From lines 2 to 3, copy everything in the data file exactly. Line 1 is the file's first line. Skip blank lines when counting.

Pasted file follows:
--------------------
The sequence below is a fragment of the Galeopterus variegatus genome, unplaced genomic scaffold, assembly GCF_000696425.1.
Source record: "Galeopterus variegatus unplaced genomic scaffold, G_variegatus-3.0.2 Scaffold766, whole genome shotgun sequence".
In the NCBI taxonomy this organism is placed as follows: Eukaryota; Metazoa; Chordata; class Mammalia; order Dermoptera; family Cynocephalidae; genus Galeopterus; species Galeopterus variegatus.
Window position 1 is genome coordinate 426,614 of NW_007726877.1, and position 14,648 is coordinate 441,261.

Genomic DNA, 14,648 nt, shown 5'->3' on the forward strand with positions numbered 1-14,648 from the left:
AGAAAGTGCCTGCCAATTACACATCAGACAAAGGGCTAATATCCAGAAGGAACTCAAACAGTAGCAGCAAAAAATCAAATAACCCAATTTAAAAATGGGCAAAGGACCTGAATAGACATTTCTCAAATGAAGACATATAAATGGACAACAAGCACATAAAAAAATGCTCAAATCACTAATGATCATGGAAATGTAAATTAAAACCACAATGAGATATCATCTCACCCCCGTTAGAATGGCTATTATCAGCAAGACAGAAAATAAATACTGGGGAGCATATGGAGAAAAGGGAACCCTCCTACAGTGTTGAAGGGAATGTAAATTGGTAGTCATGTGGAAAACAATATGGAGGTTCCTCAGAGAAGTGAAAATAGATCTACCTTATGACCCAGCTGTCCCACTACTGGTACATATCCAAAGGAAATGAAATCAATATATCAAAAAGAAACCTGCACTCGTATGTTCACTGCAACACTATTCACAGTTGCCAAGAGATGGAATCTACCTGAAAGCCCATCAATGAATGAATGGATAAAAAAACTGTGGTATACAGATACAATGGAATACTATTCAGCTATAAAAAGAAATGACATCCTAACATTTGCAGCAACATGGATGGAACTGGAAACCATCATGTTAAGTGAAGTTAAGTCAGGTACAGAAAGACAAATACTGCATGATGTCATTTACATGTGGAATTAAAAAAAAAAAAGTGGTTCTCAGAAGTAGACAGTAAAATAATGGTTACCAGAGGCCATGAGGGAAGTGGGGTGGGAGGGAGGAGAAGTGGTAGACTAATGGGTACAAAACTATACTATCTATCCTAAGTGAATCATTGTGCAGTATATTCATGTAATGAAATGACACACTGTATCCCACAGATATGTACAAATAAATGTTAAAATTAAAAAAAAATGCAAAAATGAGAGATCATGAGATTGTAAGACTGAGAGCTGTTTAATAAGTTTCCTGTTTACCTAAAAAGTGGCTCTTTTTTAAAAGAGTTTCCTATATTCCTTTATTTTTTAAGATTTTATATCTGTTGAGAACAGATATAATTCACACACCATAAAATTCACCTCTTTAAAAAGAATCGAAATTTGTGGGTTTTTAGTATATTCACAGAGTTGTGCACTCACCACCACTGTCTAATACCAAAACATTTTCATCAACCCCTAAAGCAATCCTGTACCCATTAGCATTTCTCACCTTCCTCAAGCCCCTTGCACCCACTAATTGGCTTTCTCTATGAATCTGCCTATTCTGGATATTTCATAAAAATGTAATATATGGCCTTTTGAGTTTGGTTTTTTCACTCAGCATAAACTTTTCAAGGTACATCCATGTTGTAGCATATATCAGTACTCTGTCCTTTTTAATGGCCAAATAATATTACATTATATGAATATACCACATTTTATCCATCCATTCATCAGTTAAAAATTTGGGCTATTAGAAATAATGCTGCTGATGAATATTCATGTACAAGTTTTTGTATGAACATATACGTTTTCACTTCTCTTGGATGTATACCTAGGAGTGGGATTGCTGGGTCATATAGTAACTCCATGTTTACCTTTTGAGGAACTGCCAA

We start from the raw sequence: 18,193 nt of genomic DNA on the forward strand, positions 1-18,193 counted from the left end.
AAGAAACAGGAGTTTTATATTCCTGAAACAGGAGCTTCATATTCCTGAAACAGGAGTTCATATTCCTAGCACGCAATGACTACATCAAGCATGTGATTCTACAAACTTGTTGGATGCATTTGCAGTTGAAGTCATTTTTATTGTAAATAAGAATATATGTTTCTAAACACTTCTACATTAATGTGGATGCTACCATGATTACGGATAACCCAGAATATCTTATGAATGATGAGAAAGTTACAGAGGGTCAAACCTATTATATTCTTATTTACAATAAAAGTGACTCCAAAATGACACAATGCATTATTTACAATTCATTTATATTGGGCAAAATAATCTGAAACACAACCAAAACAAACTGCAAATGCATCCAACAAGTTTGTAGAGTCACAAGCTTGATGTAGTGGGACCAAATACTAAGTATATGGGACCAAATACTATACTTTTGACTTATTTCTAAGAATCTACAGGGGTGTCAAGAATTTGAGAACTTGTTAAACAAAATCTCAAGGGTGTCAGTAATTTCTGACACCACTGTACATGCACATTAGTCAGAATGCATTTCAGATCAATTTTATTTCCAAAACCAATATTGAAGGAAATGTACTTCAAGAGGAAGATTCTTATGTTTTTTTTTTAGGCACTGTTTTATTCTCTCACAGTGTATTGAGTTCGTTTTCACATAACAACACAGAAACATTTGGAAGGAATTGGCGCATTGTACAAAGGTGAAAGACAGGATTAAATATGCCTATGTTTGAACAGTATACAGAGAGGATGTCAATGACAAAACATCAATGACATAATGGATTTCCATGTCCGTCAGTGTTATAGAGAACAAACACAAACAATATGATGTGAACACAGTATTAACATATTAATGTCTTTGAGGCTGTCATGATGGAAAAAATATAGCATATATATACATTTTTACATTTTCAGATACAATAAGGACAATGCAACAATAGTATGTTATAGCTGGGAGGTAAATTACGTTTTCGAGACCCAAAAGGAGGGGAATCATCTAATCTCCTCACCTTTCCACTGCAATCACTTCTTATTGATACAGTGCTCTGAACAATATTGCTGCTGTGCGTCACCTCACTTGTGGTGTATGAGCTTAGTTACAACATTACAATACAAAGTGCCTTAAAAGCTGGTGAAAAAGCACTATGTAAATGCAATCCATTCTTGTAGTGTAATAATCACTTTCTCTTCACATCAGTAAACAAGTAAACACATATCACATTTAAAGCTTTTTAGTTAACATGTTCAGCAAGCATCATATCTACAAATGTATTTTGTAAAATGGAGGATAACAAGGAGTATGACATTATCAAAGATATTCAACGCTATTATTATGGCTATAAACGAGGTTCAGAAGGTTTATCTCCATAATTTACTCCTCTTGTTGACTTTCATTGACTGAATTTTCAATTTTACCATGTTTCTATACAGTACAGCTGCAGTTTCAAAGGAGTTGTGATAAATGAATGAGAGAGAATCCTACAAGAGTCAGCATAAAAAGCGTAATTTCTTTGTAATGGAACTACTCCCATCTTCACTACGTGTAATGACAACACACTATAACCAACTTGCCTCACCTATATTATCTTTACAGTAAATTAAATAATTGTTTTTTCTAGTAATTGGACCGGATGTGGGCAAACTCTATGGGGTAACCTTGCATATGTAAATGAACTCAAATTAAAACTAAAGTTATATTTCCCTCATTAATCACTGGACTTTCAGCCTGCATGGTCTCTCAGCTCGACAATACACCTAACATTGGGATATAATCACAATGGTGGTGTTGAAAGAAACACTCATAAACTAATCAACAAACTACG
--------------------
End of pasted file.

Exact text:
Source record: "Galeopterus variegatus unplaced genomic scaffold, G_variegatus-3.0.2 Scaffold766, whole genome shotgun sequence".
In the NCBI taxonomy this organism is placed as follows: Eukaryota; Metazoa; Chordata; class Mammalia; order Dermoptera; family Cynocephalidae; genus Galeopterus; species Galeopterus variegatus.